by Tyler Craig | November 20, 2013 1:23 pm
After an ever-so-brief rally, it appears bond prices are once again losing their battle with gravity. Concerns over an eventual tapering of the Fed’s bond purchases — along with the ongoing realization that interest rates are headed higher — have returned to haunt the dreams of bond bulls yet again.
Click to Enlarge The popular iShares 20+ Year Treasury Bond Fund’s (TLT) latest attempts at reclaiming lost ground from this summer’s taper tantrum fell woefully short. For all its fury, the two-month rebound in TLT resulted in a mere 30% retracement of the multimonth downtrend from May through August.
With the volatile long-term bond fund now slipping back below its 50-day moving average, it’s a good bet the bear market is back on. The latest downturn in TLT has been sufficient to turn the 20-day moving average lower further confirming the bearish turn of events.
Now might be the time to strike for interested spectators who have been lurking in the shadows, waiting for a low-risk opportunity to exploit the bond plunge. Just because you missed the first phase of bond prices readjusting to higher interest rates doesn’t mean you have to miss the next one.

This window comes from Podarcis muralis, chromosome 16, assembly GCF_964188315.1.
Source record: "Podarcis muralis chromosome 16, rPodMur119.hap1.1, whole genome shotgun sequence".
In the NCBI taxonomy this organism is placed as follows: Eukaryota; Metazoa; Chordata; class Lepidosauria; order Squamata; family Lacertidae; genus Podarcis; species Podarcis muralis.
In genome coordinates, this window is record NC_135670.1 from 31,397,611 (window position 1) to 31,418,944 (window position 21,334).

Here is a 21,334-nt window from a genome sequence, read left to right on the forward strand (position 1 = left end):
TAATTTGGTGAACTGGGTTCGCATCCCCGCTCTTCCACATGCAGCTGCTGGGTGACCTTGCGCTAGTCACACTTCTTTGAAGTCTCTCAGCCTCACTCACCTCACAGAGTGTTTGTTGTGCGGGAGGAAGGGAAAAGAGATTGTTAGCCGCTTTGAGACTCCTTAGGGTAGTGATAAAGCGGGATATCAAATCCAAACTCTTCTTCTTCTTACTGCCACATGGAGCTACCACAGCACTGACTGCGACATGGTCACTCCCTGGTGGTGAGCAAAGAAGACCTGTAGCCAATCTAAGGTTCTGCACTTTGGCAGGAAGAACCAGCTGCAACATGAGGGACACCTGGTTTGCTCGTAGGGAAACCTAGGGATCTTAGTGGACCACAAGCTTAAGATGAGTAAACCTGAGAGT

If you’re looking to participate in the bond bear market for the long haul, consider using long-term TLT options. The bond ETF currently offers LEAPS options expiring in both January 2015 and January 2016, allowing you to acquire up to two years of exposure. While long-term options on some stocks can be quite expensive, such is not the case for these TLT options. Because the bond ETF carries such a low volatility, there isn’t a crazy amount of extrinsic value priced into the Jan 2015 options.
For example, you can purchase the Jan 2015 110 put for $12.40.
With TLT currently trading at $104.50, the 110 strike put is $5.50 in-the-money. The breakdown, then, for the $12.40 premium paid for the put comes out to $5.50 for intrinsic value and $6.90 paid for extrinsic value. When you think about it, paying $6.90 isn’t too shabby for more than one year of time. To offset the time decay, which will incrementally eat away at the value of the LEAPS put, TLT only needs to drop by another $6.90, or 6.6%.
I don’t know about you, but it seems like betting on a 6.6% decline in long-term bond prices is a fairly easy bet, no?
Plus, if you want to chip away at the premium paid for the LEAPS, you can tactically sell short-term put options against in months where you expect TLT to rise slightly or trade sideways. The premium received from selling these puts will help to reduce the overall cost basis of your position.
As of this writing, Tyler Craig did not hold a position in any of the aforementioned securities.
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